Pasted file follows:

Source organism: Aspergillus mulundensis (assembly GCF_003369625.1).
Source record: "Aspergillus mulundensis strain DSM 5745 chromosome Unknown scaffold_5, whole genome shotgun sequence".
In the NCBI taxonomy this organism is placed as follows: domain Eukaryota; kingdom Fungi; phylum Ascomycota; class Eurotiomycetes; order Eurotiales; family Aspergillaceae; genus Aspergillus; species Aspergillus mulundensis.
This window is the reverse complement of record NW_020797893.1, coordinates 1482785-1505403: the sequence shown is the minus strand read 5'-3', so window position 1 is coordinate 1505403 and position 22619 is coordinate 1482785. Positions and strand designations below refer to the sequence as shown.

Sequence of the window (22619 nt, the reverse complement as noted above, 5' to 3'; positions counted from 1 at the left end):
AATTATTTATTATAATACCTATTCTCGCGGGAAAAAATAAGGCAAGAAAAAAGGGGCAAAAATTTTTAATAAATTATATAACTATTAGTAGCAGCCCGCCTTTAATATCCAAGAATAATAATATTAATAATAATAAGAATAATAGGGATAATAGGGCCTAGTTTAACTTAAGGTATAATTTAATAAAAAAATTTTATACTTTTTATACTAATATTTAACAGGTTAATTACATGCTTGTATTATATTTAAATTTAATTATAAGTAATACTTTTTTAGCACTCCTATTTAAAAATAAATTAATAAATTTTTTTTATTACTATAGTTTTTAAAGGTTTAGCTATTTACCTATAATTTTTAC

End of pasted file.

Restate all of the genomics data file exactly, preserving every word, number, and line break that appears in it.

Source organism: Aspergillus mulundensis (assembly GCF_003369625.1).
Source record: "Aspergillus mulundensis strain DSM 5745 chromosome Unknown scaffold_5, whole genome shotgun sequence".
In the NCBI taxonomy this organism is placed as follows: domain Eukaryota; kingdom Fungi; phylum Ascomycota; class Eurotiomycetes; order Eurotiales; family Aspergillaceae; genus Aspergillus; species Aspergillus mulundensis.
This window is the reverse complement of record NW_020797893.1, coordinates 1482785-1505403: the sequence shown is the minus strand read 5'-3', so window position 1 is coordinate 1505403 and position 22619 is coordinate 1482785. Positions and strand designations below refer to the sequence as shown.

Sequence of the window (22619 nt, the reverse complement as noted above, 5' to 3'; positions counted from 1 at the left end):
AATTATTTATTATAATACCTATTCTCGCGGGAAAAAATAAGGCAAGAAAAAAGGGGCAAAAATTTTTAATAAATTATATAACTATTAGTAGCAGCCCGCCTTTAATATCCAAGAATAATAATATTAATAATAATAAGAATAATAGGGATAATAGGGCCTAGTTTAACTTAAGGTATAATTTAATAAAAAAATTTTATACTTTTTATACTAATATTTAACAGGTTAATTACATGCTTGTATTATATTTAAATTTAATTATAAGTAATACTTTTTTAGCACTCCTATTTAAAAATAAATTAATAAATTTTTTTTATTACTATAGTTTTTAAAGGTTTAGCTATTTACCTATAATTTTTAC